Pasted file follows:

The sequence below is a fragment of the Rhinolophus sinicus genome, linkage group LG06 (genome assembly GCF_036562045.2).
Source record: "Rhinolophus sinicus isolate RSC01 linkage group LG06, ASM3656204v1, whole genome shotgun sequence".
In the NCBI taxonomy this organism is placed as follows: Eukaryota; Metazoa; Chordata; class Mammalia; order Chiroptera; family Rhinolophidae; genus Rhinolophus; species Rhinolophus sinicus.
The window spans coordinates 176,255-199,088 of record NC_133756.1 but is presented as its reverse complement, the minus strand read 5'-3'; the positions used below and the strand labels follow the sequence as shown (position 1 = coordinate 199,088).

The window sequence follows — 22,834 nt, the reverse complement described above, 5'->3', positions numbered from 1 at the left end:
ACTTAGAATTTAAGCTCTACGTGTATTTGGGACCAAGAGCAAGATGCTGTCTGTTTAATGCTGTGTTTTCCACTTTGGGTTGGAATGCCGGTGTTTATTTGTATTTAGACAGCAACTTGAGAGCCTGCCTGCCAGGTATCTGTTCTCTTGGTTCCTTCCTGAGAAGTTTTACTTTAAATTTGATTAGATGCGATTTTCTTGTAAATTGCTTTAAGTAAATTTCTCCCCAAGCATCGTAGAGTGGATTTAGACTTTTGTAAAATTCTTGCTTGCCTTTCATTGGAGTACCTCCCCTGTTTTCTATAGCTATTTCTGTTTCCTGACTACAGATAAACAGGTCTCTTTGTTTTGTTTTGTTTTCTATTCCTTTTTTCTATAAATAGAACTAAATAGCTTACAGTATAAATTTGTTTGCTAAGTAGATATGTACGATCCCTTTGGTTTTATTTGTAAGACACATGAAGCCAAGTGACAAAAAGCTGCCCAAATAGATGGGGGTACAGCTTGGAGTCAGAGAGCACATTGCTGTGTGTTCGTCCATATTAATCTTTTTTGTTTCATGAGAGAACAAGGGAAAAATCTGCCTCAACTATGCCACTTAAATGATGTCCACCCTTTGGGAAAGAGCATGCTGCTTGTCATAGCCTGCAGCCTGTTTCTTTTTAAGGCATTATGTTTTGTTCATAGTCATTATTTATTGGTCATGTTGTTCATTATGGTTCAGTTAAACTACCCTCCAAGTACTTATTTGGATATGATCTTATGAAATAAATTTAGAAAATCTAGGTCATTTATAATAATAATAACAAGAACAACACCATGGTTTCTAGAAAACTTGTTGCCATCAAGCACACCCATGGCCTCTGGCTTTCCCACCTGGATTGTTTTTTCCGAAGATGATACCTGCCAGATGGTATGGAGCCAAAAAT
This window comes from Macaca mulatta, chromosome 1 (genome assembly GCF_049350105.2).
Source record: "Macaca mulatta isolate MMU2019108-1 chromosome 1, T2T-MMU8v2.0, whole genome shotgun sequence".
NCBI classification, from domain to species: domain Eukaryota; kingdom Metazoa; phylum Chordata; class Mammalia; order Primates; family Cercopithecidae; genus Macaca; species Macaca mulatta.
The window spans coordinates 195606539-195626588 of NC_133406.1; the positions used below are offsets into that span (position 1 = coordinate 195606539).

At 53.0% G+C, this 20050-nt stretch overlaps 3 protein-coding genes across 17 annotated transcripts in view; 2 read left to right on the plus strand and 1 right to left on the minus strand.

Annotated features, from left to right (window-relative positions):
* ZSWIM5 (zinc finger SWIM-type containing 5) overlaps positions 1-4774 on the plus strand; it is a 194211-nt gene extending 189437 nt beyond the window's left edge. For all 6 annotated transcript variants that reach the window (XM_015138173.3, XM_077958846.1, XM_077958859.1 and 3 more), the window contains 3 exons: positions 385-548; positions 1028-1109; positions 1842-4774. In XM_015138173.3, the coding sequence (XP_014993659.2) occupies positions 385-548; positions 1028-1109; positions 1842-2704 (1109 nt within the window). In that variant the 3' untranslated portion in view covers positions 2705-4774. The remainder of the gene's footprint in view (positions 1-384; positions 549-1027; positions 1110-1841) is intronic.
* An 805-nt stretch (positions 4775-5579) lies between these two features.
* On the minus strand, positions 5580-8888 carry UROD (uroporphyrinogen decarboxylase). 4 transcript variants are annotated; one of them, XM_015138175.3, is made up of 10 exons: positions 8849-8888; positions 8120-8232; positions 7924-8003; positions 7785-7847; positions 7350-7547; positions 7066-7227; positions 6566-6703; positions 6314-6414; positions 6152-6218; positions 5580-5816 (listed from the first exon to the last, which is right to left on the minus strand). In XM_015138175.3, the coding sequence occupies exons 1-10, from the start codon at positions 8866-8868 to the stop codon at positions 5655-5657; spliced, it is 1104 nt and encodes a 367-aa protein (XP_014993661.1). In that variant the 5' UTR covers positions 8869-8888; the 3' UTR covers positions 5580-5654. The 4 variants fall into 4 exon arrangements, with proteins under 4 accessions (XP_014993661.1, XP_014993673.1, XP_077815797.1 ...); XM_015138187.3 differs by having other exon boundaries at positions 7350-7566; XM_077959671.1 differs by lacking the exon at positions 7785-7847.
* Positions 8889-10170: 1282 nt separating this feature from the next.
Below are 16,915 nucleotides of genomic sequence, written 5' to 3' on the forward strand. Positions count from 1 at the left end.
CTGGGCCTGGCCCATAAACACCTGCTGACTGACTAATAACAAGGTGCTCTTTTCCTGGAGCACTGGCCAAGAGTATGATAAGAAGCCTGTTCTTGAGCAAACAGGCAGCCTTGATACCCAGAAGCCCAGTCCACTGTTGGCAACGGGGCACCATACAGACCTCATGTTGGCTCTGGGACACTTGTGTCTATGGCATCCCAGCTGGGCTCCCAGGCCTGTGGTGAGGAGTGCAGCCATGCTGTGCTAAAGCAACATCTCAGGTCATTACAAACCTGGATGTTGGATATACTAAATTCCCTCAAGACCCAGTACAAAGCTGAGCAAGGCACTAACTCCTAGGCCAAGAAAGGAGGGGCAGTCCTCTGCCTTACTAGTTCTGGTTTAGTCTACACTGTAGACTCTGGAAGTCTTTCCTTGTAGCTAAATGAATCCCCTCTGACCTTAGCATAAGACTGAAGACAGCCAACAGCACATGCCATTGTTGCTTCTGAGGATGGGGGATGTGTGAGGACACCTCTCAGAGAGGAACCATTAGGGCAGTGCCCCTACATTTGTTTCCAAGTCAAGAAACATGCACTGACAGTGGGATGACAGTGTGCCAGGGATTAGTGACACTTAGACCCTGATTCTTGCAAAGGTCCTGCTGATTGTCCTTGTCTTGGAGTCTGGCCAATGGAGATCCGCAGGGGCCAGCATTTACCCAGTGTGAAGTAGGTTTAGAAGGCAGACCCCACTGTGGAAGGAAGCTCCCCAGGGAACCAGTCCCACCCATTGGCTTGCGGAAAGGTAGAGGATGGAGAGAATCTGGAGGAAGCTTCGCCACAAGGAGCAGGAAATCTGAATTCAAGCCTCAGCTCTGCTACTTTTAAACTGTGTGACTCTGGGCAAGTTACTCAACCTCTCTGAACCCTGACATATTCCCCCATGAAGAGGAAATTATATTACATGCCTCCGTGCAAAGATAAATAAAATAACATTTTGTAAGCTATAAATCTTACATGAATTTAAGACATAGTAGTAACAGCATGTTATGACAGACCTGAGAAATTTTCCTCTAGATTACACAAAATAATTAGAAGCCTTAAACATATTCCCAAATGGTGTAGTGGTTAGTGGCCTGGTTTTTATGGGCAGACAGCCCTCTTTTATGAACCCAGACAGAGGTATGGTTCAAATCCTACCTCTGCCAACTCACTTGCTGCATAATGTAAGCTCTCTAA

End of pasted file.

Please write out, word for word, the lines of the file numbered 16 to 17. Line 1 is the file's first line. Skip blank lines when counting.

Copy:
* Positions 8889-10170: 1282 nt separating this feature from the next.
Below are 16,915 nucleotides of genomic sequence, written 5' to 3' on the forward strand. Positions count from 1 at the left end.